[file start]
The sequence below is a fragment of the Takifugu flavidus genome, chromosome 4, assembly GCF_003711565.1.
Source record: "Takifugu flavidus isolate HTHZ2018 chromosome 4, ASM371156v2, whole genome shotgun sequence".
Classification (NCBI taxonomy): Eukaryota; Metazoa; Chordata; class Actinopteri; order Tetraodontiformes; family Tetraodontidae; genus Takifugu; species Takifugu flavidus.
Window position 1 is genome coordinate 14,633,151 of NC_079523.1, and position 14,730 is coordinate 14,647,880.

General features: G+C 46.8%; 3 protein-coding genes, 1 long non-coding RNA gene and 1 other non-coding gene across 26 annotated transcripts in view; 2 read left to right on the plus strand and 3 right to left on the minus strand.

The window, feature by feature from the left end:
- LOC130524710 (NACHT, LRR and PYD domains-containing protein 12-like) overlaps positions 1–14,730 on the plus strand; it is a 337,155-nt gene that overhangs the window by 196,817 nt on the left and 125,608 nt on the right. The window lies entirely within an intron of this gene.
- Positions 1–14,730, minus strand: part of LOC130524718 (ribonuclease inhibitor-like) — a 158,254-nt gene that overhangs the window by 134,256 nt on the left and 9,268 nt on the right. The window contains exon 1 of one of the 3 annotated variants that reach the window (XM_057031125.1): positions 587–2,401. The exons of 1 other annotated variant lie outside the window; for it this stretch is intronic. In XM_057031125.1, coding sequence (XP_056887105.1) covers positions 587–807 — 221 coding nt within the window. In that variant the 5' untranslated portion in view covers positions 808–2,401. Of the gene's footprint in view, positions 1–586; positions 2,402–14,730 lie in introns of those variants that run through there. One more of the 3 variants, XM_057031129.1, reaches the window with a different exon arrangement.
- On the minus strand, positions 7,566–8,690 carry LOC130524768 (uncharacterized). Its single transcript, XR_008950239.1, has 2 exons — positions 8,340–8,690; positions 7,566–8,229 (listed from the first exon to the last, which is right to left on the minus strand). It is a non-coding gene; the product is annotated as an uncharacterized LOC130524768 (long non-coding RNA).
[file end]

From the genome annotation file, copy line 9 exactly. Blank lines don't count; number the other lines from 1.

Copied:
- On the minus strand, positions 7,566–8,690 carry LOC130524768 (uncharacterized). Its single transcript, XR_008950239.1, has 2 exons — positions 8,340–8,690; positions 7,566–8,229 (listed from the first exon to the last, which is right to left on the minus strand). It is a non-coding gene; the product is annotated as an uncharacterized LOC130524768 (long non-coding RNA).